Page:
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UK recovery stutters in February

The UK's economic recovery has stuttered since the start of 2011, according to a raft of recent data which will step up the pressure on Chancellor George Osborne's imminent Budget.

UK retail sales were down 0.4% year-on-year in February, according to the British Retail Consortium (BRC) and latest figures released by the British Chambers of Commerce (BCC) predict lower GDP growth in 2011.

On a total basis, sales were 1.1% higher in February, which represents the slowest growth in almost two years. This compares to a 4.5% increase in February 2010.

Food sales improved after a weaker January, but non-food sales fell sharply as consumers' underlying uncertainty about jobs and incomes resurfaced said the BRC.

Stephen Robertson, director general of the BRC, said: "Apart from a bit of help from half-term for some retailers, February's sales were weak. Other than the negative sales figures last April (caused by the year-to-year movement of Easter), this February's 1.1% total sales growth is the poorest since May 2009 - even poorer when the impact of the VAT rise on inflation is taken into account."

He added: "Against this background of deteriorating sales, the BRC has written to the chancellor urging him to use his budget to support retail's essential contribution to jobs and growth by avoiding new burdens and removing existing ones."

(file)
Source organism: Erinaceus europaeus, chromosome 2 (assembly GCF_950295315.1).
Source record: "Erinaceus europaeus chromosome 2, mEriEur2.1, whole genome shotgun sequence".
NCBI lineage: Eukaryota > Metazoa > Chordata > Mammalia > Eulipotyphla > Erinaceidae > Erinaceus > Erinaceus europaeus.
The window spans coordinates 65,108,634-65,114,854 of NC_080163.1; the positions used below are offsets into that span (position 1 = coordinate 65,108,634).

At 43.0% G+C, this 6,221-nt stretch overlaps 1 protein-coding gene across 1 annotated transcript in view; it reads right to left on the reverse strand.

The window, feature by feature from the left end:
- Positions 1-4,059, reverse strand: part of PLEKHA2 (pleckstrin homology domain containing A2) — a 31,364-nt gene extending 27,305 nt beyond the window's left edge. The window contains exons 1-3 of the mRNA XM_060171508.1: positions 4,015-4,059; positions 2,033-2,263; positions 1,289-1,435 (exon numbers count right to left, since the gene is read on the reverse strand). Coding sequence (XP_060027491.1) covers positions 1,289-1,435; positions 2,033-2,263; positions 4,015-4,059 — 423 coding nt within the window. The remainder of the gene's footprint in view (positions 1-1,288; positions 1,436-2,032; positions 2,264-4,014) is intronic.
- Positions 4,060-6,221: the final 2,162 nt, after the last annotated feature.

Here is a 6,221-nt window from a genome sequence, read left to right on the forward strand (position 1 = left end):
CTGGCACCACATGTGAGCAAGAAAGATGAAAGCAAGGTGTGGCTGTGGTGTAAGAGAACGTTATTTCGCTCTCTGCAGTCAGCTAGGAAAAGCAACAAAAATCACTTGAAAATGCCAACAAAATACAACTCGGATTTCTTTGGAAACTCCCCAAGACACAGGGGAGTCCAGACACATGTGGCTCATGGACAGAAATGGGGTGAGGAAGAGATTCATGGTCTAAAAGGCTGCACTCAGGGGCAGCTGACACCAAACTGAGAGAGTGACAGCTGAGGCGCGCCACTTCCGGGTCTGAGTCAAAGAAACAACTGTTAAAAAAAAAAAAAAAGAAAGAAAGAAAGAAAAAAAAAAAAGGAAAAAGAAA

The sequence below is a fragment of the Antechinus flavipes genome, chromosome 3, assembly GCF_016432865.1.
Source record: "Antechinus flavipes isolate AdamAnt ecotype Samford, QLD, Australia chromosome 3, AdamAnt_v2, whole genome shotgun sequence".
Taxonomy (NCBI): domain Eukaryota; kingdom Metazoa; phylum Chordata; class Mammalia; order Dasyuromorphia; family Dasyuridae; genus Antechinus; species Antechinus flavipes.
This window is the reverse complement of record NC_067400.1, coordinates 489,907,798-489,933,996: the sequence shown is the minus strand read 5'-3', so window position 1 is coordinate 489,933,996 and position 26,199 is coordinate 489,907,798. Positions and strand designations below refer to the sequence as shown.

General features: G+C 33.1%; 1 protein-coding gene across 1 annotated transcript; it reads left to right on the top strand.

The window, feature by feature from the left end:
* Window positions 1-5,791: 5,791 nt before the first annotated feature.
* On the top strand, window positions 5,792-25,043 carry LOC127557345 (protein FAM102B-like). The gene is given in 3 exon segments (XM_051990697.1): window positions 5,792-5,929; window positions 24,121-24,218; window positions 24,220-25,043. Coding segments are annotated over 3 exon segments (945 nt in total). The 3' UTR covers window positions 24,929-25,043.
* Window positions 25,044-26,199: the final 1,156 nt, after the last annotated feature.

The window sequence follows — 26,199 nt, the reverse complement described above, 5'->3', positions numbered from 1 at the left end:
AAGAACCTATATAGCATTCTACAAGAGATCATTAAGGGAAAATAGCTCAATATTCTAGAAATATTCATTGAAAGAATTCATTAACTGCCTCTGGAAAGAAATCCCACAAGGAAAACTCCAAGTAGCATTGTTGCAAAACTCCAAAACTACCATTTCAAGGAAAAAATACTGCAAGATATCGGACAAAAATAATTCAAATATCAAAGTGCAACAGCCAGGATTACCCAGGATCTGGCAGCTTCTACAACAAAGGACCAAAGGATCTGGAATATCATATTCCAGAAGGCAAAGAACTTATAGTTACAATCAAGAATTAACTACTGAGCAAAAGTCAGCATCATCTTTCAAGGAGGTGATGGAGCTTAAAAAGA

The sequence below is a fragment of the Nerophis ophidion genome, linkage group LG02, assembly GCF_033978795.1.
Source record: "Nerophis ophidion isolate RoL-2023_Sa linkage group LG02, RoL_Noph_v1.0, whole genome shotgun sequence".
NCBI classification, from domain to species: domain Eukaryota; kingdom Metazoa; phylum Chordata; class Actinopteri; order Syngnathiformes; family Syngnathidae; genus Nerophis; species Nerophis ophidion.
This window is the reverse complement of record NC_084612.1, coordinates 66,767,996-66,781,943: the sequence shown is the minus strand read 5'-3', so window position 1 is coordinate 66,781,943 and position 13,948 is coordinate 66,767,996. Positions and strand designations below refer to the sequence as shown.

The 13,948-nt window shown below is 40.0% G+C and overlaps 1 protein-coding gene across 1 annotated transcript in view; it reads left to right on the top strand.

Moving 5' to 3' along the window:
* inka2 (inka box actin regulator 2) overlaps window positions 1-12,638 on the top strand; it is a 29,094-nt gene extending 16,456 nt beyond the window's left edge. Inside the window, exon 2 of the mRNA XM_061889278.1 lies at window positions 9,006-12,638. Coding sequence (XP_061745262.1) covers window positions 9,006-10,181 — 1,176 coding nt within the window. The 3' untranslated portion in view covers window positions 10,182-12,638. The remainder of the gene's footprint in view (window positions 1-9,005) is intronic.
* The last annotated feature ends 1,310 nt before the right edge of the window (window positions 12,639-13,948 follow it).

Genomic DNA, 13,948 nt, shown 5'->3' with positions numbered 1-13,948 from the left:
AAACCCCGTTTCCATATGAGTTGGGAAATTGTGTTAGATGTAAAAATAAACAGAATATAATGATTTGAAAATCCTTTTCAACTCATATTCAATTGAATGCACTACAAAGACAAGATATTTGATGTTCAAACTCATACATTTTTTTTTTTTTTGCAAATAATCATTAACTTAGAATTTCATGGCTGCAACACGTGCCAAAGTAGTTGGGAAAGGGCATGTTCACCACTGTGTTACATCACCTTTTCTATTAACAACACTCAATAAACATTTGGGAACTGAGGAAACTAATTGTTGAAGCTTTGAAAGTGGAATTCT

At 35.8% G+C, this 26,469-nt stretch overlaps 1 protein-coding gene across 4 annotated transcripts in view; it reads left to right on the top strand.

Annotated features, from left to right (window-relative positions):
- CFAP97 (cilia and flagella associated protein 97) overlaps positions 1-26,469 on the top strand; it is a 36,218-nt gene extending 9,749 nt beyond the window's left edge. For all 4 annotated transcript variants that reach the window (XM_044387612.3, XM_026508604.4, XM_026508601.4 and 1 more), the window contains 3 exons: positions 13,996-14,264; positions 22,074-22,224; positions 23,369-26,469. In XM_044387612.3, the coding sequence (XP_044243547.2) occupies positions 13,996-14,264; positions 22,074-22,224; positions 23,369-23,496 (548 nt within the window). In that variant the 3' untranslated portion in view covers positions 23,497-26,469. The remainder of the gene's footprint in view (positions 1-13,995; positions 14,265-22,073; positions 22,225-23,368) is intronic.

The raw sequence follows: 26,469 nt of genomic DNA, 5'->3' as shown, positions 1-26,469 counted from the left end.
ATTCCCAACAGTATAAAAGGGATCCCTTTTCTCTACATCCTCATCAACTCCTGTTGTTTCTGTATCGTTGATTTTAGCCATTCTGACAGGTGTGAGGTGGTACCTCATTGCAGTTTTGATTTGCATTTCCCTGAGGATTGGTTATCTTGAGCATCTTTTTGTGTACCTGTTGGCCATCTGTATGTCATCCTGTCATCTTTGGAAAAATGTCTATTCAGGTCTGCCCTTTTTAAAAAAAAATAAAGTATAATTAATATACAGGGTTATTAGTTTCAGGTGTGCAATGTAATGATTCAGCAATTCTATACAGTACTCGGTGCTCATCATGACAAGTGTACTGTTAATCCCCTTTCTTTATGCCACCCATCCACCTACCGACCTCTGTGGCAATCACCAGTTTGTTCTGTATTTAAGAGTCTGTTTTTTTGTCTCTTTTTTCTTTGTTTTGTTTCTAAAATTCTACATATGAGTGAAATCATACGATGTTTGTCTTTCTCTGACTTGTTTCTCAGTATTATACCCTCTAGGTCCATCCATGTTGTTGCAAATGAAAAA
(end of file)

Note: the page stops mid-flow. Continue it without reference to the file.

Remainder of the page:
The chancellor's Budget is due to be announced at 12.30pm on 23 March and he has said it will be "unashamedly pro-growth".

Indeed, today's announcement from the BCC suggests the Chancellor could have his work cut out for him. In its new quarterly Economic Forecast the BCC predicted lower 2011 GDP growth of 1.4%, from its 1.9% prediction in December.

It said the downward revision is mainly due to the unexpected fall in GDP in the fourth quarter of 2010, but added that the likelihood of an increase in interest rates in the second quarter of this year would also lead to lower growth.

On a more positive note, the BCC predicted improved medium term prospects with UK GDP growth of 2.3% in 2012, up from its previous prediction of 2.1%.

David Frost, director general of the BCC, said: "The Budget must commit to explicit policies that will help firms thrive. This is the time for the government to deliver on its promises and ensure businesses can invest, export and create jobs. The government is right to persevere with implementing its tough deficit-cutting plan and we expect the private sector to absorb these measures, given the right supportive policies in the Budget.

"This would allow growth to strengthen towards the end of this year and into 2012."

But last week's Purchase Managers' Indices for manufacturing, construction and services showed the private sector is yet to truly pick up the slack of the public sector in terms of job creation. While the manufacturing sector saw a pick-up in employment in February, it only accounts for 9% of jobs in the UK and hiring in the other two sectors wasn't so encouraging.

Part of Osborne's strategy, which was announced at the Conservative Party's spring conference this weekend, is to create a new generation of "enterprise zones" to help "places in our land with great potential, but which need that extra push from government and local communities working together".

Details of the tax reliefs offered to these areas are expected to follow in the Budget announcement.

Source : Esther Armstrong - Interactive Investor

08 March 2011
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